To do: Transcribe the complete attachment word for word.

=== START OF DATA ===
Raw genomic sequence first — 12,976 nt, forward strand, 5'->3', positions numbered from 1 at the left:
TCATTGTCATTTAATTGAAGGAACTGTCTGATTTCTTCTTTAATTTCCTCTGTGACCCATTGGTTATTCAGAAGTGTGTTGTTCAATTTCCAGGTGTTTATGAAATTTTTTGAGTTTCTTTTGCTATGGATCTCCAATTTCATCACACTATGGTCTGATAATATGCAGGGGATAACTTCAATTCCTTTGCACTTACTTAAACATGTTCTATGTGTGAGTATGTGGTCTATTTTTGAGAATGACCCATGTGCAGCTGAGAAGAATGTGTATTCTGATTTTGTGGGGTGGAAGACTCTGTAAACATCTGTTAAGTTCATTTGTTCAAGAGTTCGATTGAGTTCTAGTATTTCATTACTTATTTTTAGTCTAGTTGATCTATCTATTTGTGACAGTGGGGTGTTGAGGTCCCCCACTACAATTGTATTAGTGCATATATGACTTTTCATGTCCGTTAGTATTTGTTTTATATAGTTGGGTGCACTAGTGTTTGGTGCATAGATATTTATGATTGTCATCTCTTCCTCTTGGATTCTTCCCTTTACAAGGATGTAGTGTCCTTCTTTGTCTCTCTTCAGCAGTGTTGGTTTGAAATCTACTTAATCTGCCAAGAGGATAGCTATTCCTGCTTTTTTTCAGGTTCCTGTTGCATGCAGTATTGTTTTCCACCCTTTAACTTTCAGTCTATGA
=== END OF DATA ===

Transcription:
Raw genomic sequence first — 12,976 nt, forward strand, 5'->3', positions numbered from 1 at the left:
TCATTGTCATTTAATTGAAGGAACTGTCTGATTTCTTCTTTAATTTCCTCTGTGACCCATTGGTTATTCAGAAGTGTGTTGTTCAATTTCCAGGTGTTTATGAAATTTTTTGAGTTTCTTTTGCTATGGATCTCCAATTTCATCACACTATGGTCTGATAATATGCAGGGGATAACTTCAATTCCTTTGCACTTACTTAAACATGTTCTATGTGTGAGTATGTGGTCTATTTTTGAGAATGACCCATGTGCAGCTGAGAAGAATGTGTATTCTGATTTTGTGGGGTGGAAGACTCTGTAAACATCTGTTAAGTTCATTTGTTCAAGAGTTCGATTGAGTTCTAGTATTTCATTACTTATTTTTAGTCTAGTTGATCTATCTATTTGTGACAGTGGGGTGTTGAGGTCCCCCACTACAATTGTATTAGTGCATATATGACTTTTCATGTCCGTTAGTATTTGTTTTATATAGTTGGGTGCACTAGTGTTTGGTGCATAGATATTTATGATTGTCATCTCTTCCTCTTGGATTCTTCCCTTTACAAGGATGTAGTGTCCTTCTTTGTCTCTCTTCAGCAGTGTTGGTTTGAAATCTACTTAATCTGCCAAGAGGATAGCTATTCCTGCTTTTTTTCAGGTTCCTGTTGCATGCAGTATTGTTTTCCACCCTTTAACTTTCAGTCTATGA